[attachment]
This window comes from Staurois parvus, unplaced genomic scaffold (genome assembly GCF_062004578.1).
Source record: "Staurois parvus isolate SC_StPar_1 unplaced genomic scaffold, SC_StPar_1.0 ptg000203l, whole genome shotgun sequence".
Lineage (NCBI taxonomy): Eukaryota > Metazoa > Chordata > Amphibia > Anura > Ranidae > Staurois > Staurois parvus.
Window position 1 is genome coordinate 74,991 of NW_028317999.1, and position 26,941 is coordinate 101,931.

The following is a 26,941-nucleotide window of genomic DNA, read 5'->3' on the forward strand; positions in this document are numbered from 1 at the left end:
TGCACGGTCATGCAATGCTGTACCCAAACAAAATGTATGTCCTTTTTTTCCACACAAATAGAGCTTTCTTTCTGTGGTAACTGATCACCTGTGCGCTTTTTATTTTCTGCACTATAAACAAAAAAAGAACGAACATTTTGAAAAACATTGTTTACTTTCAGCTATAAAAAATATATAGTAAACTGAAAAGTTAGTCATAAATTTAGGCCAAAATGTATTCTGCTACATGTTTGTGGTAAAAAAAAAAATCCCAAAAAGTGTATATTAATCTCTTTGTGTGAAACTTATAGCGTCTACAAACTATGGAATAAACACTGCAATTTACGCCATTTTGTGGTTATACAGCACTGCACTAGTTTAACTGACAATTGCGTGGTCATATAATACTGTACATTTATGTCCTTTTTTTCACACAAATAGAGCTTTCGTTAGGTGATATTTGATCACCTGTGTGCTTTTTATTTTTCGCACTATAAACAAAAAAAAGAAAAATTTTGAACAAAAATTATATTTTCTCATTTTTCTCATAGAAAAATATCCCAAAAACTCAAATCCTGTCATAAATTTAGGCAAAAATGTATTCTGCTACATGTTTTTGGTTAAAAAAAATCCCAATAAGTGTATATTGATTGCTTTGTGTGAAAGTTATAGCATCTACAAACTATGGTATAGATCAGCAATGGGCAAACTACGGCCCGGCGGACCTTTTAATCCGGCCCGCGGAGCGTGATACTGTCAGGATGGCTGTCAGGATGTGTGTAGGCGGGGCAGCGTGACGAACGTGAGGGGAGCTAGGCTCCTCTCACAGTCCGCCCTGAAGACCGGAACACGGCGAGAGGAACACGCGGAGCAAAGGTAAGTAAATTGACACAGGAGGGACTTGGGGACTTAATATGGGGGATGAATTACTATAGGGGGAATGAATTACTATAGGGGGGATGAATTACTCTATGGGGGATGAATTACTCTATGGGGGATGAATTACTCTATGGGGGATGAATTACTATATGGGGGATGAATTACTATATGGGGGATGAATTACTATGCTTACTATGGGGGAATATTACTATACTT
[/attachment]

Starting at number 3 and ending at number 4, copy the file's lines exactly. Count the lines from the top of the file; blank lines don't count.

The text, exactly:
Lineage (NCBI taxonomy): Eukaryota > Metazoa > Chordata > Amphibia > Anura > Ranidae > Staurois > Staurois parvus.
Window position 1 is genome coordinate 74,991 of NW_028317999.1, and position 26,941 is coordinate 101,931.